In a feat that may provide hope to men and women who suffer from hair loss, researchers said they had successfully grown hair follicles in human flesh using implanted donor cells.
Every Thursday morning, Judith Sydner-Gordon puts on the same simple uniform: khaki cargo pants and an electric orange T-shirt with a saber-toothed cat emblazoned across the front. Recently, she added an accessory, a miniature canine skull that dangles from a silver chain around her neck.
Call it extreme parenting: Scientists announced the discovery of a deep sea octopus mom that faithfully guarded the same clutch of eggs for a record-breaking 4-1/2 years.
In a small, utilitarian office in Glendale, Ron Henderson methodically jotted down equations for Isaac Newton's Three Laws of Motion on a whiteboard next to his desk.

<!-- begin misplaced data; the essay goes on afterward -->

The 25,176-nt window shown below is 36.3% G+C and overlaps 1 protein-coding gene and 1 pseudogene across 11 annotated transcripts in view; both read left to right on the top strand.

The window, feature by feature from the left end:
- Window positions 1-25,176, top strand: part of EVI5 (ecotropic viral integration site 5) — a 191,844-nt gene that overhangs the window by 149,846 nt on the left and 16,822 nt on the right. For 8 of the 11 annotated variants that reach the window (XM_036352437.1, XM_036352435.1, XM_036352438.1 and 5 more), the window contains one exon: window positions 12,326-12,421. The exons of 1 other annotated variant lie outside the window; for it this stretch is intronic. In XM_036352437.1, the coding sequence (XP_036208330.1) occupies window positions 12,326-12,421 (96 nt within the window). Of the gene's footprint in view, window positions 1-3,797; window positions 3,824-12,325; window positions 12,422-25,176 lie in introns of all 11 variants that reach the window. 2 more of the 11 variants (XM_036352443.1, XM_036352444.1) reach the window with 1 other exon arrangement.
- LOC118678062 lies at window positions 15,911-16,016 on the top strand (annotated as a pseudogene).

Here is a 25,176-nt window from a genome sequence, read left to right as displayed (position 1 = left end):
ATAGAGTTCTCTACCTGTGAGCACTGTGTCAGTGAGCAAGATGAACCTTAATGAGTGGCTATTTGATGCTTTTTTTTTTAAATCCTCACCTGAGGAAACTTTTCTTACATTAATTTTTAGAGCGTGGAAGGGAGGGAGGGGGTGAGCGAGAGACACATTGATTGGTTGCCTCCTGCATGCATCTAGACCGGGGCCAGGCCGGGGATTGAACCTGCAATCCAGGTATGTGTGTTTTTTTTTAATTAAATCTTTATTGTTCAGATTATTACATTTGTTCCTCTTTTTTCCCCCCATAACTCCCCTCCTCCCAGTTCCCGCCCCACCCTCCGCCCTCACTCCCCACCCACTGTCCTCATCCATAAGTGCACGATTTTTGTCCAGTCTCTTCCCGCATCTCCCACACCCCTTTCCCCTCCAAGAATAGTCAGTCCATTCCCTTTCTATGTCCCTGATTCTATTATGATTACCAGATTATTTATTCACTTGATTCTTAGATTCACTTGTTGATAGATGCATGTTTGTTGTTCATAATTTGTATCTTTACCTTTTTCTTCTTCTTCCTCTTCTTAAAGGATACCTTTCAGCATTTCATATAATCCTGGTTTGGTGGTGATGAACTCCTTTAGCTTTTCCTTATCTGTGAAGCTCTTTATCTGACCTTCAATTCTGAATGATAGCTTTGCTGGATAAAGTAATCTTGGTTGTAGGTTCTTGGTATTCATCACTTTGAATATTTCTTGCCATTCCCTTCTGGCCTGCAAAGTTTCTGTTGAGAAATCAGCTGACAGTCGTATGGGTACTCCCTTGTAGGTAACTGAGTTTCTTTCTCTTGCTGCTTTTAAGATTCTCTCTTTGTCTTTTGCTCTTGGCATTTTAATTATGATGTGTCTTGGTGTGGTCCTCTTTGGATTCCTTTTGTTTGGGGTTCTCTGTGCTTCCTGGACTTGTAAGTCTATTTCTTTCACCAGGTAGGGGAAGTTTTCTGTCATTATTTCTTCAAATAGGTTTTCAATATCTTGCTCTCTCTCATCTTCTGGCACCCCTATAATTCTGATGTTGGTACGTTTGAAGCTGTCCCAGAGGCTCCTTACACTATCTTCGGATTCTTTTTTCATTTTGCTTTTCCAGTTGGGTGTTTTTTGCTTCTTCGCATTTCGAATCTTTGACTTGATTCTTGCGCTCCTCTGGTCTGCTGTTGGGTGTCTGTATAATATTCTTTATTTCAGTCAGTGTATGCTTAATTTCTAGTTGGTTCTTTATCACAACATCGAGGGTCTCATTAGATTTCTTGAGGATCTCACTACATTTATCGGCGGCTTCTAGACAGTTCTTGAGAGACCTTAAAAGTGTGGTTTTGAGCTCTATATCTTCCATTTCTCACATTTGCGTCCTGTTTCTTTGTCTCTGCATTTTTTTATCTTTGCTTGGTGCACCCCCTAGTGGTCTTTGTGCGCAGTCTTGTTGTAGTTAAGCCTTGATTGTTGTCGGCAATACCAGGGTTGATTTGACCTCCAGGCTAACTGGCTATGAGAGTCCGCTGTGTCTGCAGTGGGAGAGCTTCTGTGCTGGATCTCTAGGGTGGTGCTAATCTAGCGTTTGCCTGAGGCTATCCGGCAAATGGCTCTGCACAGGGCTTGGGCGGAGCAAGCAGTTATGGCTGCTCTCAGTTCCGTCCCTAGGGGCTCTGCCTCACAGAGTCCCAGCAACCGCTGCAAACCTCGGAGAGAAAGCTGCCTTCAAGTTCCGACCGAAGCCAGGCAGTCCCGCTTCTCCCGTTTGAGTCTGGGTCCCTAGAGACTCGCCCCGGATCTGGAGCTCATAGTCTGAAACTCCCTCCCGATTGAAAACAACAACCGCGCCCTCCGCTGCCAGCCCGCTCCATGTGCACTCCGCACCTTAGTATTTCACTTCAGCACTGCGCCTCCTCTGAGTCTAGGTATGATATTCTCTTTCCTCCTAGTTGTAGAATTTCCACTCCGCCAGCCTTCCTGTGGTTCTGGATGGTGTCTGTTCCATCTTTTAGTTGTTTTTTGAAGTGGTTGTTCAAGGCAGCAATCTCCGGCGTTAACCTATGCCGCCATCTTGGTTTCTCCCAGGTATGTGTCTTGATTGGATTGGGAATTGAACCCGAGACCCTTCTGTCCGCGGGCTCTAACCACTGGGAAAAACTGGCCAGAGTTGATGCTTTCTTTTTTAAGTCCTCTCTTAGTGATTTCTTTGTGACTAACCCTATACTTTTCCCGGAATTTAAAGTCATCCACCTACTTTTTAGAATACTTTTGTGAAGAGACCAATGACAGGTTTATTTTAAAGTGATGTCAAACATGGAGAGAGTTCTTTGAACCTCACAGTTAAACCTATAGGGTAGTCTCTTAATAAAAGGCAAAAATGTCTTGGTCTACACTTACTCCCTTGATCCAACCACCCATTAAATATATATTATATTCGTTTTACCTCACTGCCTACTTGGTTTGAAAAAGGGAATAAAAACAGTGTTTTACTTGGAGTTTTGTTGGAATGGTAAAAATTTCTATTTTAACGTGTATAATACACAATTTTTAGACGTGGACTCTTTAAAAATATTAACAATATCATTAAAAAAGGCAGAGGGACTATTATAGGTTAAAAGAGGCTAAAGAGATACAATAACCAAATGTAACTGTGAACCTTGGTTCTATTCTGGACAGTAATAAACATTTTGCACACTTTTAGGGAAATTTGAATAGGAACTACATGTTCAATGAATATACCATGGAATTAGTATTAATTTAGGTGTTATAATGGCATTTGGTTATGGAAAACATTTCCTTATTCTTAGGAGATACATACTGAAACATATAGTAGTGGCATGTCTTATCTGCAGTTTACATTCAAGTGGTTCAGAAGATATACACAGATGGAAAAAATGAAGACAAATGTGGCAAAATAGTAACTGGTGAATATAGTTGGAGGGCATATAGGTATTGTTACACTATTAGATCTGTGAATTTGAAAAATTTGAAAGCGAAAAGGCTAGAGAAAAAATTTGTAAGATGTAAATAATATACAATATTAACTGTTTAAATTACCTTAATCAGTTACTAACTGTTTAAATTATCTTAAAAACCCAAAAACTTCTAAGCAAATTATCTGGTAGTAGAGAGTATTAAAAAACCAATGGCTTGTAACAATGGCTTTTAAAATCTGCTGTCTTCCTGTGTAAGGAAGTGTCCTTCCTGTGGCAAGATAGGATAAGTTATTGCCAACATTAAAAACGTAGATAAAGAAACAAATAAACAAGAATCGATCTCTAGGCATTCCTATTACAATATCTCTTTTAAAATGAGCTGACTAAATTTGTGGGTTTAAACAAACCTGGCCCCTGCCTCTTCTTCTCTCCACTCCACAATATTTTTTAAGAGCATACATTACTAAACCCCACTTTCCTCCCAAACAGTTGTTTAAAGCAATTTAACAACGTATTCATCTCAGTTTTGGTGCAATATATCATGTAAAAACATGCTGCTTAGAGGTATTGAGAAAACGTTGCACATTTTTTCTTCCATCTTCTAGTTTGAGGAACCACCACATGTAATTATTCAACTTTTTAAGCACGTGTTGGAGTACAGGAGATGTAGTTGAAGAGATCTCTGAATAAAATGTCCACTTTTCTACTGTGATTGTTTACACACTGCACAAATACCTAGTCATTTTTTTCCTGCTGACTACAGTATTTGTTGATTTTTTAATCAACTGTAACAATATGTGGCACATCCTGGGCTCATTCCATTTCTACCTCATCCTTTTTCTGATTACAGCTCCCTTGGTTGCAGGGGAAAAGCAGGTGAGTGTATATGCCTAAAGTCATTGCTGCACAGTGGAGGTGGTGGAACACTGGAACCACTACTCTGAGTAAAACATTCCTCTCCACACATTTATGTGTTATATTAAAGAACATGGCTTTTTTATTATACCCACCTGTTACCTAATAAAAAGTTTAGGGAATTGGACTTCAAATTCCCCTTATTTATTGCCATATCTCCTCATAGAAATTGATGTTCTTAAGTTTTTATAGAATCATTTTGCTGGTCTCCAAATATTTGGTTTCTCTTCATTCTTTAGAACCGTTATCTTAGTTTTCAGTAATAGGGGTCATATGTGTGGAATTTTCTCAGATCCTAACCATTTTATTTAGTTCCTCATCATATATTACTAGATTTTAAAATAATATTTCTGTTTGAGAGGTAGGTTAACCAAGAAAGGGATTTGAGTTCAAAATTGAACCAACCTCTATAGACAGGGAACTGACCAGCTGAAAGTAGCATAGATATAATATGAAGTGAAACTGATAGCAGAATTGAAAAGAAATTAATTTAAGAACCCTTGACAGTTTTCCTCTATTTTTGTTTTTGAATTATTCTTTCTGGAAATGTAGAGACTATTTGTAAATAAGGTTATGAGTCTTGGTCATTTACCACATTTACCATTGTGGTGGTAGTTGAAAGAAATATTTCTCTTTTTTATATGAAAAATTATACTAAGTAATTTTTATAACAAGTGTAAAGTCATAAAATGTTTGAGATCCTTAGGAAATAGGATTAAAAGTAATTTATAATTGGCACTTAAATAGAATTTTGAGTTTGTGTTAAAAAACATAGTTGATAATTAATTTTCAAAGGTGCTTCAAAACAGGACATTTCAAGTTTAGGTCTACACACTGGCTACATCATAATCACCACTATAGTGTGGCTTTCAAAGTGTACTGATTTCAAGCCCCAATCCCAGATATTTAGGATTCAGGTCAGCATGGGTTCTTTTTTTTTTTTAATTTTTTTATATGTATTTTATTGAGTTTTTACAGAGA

Auguste is 3 years old, a charmer with big blue eyes, long lashes and a playful smile. He's wearing a T-shirt that says "Make some noise" and fiddling with his Etch A Sketch in a hospital exam room.
Robert S. Strauss, a one-time chairman of the Democratic National Committee and a Washington insider who combined earthy Texas charm with raw political power, died Wednesday. He was 95. A spokesman for Strauss' Washington law firm, Akin Gump Strauss Hauer & Feld, confirmed his death but would release no other details. A U.S. trade representative in the Carter administration, Strauss was a poker-playing, cigar-chomping, power-lunch-eating rainmaker who was so successful at recruiting mega-clients that he stopped billing by the hour in the 1970s. "What made him unusual and attractive in a community of political social climbers was that he made no attempt to disguise his own...